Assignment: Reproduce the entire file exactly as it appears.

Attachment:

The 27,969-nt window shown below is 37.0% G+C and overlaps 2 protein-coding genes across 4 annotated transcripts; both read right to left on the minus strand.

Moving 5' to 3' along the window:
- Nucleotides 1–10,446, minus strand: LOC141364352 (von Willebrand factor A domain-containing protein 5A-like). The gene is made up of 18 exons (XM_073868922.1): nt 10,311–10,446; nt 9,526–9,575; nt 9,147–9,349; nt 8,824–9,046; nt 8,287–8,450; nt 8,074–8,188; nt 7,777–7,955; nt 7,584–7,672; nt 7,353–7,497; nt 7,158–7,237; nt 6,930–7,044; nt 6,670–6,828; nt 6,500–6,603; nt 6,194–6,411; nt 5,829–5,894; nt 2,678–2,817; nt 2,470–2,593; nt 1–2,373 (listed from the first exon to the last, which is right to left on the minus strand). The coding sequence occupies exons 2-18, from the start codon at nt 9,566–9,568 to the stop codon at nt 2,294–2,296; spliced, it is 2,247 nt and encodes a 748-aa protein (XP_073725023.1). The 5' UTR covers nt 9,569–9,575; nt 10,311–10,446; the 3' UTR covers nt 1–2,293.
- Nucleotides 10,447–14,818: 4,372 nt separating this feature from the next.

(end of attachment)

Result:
The 27,969-nt window shown below is 37.0% G+C and overlaps 2 protein-coding genes across 4 annotated transcripts; both read right to left on the minus strand.

Moving 5' to 3' along the window:
- Nucleotides 1–10,446, minus strand: LOC141364352 (von Willebrand factor A domain-containing protein 5A-like). The gene is made up of 18 exons (XM_073868922.1): nt 10,311–10,446; nt 9,526–9,575; nt 9,147–9,349; nt 8,824–9,046; nt 8,287–8,450; nt 8,074–8,188; nt 7,777–7,955; nt 7,584–7,672; nt 7,353–7,497; nt 7,158–7,237; nt 6,930–7,044; nt 6,670–6,828; nt 6,500–6,603; nt 6,194–6,411; nt 5,829–5,894; nt 2,678–2,817; nt 2,470–2,593; nt 1–2,373 (listed from the first exon to the last, which is right to left on the minus strand). The coding sequence occupies exons 2-18, from the start codon at nt 9,566–9,568 to the stop codon at nt 2,294–2,296; spliced, it is 2,247 nt and encodes a 748-aa protein (XP_073725023.1). The 5' UTR covers nt 9,569–9,575; nt 10,311–10,446; the 3' UTR covers nt 1–2,293.
- Nucleotides 10,447–14,818: 4,372 nt separating this feature from the next.